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Six strategies to manage uncooperative workers

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Rey A. H. Elbo

In The Workplace

organization

Many of our people managers appear not to be convincing when they talk to the workers despite a good number of our proactive two-way communication process. When this happens, we see people being silently uncooperative, but combative against management, outside of the workplace. What’s wrong? Can you help us review our system? — Feeling Disappointed.

A preacher said to a farmer in a rice farm: “Do you belong to any Christian family?” The farmer replied: “No. But they live about one kilometer down the road.” The preacher continued: “No, no! I mean, are you lost?”

“I’ve been living and working in this farm for more than 30 years now. Why ask?”

“I mean, if you’re ready for Judgment Day?”

“When is it?”

“It could be today or tomorrow.”

“Well, let me know for sure when it is. I will tell my wife who likes to socialize with rich people.”

Whether you’re talking to a farmer or a highly educated person, it’s necessary to be convincing every step of the way. You may have all the goodness of a system that allows proactive communication between the workers and their management; still, you need more than just by showing up and having to articulate your piece.

True, you may be convinced about something, but the employees in front of you may have a different viewpoint, because they’re also considering their personal interests and how they could reconcile it with that of management and its corporate goals. That means, your management may not win all the time. And the next best thing that you can do is to be confident that you’re giving your best effort.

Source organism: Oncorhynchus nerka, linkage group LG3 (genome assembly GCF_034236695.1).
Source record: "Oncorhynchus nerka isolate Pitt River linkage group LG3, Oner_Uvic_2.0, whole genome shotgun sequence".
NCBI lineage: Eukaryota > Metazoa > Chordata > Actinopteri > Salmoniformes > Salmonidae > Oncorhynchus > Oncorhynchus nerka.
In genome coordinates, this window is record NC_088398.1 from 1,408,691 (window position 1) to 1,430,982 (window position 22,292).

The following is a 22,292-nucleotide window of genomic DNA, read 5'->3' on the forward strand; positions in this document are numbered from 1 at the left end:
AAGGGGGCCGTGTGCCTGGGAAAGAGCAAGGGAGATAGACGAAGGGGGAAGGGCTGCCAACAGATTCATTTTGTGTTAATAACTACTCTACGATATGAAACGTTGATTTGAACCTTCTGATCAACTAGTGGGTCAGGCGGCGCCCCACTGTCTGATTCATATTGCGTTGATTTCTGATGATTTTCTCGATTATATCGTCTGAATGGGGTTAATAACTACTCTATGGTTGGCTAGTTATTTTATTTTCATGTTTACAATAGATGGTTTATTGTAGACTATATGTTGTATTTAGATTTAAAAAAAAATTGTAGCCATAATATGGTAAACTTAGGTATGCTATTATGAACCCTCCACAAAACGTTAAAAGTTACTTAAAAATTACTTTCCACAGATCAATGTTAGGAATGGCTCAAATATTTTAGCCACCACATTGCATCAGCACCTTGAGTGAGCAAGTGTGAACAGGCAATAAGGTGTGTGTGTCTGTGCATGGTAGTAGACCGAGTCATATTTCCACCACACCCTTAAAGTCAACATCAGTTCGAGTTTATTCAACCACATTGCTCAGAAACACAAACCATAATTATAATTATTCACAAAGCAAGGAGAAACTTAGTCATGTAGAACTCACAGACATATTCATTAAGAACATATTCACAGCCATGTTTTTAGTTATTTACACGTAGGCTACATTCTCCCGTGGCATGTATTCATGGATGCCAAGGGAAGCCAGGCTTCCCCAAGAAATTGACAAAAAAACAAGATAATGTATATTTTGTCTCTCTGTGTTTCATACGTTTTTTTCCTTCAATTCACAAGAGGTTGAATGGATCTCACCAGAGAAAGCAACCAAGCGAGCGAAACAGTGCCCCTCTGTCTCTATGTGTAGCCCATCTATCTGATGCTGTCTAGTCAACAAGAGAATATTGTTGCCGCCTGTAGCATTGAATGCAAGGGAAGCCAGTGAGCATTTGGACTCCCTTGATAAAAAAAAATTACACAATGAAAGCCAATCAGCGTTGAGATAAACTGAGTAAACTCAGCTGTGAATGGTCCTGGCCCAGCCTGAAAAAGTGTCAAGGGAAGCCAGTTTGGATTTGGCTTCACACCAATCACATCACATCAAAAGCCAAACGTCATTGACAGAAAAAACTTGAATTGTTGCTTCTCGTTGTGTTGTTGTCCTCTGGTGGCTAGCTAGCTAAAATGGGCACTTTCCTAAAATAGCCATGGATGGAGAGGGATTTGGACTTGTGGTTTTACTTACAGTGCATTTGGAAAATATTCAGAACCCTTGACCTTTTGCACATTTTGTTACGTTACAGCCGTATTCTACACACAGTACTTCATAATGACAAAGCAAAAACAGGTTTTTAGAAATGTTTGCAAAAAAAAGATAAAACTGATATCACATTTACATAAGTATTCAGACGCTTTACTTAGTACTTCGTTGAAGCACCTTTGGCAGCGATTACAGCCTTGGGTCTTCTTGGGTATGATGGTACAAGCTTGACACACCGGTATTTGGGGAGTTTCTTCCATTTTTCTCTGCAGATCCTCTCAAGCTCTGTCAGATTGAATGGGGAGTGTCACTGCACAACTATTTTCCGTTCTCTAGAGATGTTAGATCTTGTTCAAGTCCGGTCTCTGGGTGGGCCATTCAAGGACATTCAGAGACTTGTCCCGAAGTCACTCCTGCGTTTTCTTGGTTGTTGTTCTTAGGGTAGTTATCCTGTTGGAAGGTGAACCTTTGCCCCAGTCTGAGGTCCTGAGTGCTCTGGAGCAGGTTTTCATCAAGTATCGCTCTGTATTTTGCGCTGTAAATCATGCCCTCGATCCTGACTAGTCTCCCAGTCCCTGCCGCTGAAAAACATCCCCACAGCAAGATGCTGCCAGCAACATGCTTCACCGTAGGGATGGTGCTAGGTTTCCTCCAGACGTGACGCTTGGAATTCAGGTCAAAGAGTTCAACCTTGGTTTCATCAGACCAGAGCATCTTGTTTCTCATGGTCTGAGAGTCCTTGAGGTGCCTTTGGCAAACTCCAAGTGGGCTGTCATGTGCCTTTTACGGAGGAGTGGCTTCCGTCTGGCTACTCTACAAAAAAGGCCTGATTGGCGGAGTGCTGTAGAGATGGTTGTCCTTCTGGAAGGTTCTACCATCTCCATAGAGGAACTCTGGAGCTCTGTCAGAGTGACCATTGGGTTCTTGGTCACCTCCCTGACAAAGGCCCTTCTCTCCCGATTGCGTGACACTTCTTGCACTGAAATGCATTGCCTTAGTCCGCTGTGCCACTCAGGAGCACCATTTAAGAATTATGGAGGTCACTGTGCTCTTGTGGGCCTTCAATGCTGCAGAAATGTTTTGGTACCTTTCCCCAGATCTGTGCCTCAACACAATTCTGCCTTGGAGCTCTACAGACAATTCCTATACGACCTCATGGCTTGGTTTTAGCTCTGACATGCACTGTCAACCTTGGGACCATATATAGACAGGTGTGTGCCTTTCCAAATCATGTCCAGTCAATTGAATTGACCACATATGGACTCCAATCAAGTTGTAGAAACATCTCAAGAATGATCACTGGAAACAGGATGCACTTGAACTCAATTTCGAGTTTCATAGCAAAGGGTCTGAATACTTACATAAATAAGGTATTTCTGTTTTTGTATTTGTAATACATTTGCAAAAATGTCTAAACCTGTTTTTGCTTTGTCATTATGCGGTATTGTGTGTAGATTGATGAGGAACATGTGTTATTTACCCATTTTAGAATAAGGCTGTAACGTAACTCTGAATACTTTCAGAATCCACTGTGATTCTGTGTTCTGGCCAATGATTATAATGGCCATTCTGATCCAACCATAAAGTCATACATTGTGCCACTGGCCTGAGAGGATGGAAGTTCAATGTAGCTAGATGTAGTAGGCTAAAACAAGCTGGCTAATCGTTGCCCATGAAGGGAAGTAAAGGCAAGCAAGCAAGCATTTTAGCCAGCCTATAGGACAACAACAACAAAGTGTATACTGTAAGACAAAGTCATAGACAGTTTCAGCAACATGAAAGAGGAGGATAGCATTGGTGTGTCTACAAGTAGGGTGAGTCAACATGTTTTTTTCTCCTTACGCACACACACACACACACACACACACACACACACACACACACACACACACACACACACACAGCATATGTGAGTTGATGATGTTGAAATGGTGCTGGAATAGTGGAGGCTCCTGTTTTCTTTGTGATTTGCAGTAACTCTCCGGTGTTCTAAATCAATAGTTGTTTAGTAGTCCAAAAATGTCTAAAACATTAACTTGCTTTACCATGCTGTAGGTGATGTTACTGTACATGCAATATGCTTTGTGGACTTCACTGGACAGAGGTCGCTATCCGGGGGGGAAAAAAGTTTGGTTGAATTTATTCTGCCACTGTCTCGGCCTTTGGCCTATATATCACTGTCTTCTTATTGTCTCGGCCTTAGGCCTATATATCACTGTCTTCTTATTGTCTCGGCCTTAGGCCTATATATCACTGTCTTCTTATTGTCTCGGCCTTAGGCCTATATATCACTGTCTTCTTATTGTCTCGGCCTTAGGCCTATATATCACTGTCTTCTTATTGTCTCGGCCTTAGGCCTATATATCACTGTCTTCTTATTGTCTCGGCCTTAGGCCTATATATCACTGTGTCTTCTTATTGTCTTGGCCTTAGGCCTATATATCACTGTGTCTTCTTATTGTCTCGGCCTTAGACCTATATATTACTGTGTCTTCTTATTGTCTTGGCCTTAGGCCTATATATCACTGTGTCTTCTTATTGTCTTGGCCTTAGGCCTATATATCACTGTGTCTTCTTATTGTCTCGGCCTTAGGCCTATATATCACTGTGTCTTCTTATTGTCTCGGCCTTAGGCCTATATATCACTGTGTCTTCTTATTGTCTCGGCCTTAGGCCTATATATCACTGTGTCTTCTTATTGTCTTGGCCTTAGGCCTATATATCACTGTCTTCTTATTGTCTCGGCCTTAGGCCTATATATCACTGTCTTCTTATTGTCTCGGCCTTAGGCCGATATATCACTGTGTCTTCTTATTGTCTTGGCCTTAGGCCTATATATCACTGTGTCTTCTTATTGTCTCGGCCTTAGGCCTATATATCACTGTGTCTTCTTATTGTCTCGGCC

Now, here are some ideas that you can use to assess the validity of your communication system:

One, encourage worker participation in all management programs. “All” means those that would adversely affect employees’ interest. Then, create a situation where teamwork becomes necessary. This could delay the process, but it’s better than be bogged down during the implementation stage, when valid opposition and unforeseen events could derail a major, tough decision.

Two, maintain control of the situation by allowing people to ask questions. Encourage fruitful debate up to a certain extent. Just the same, remain calm even under stressful conditions, when the workers see some issues against a certain program. If you do such thing, it demonstrates to employees that they have a management who can be relied upon in critical or emergency cases.

Three, admit management mistakes as soon as they become apparent. Don’t compound the problem by issuing denials and blaming others. Ordinary workers, just like you and me, are intelligent enough to figure out whether blunders are made. Period. When management accepts its mistakes, workers are also more willing to take risks when they know they will not be singled out.

Four, be honest and truthful with everyone. Being forthright on a consistent and never-ending process can give management enough dividends and understanding when it tries to relay unpleasant news to people. It also builds a solid foundation that management can lean on to become an effective leader because management trust begets employee trust.

Five, be enthusiastic about working with people. That way, they would think you really care about having and maintaining a positive work environment. Ask the workers how management can help improve their jobs. Be open and accessible to people. And speak softly enough for everyone to understand your point, in every step of the situation.

Six, reward and recognize people who did a good job. Give credit when and where it is due. And do it as soon as possible. Distinguish team and individual efforts. Celebrate small wins and milestones where it matters. Whatever, the celebration need not be expensive. In fact, a memo-congratulatory note or a marginal note, as long as they’re sincere and specific are the ones that matter.

Corporate management is all about balancing the interest between and among people and their production. You can’t favor one over another. Sometimes, you can handle both to varying degrees by issuing a statement like this: “You can go on vacation as soon as you have completed Project X, without any quality or quantity issue.” Therefore, instead of rejecting an employee request right away, strive to align the two in perfect harmony.

elbonomics@gmail.com

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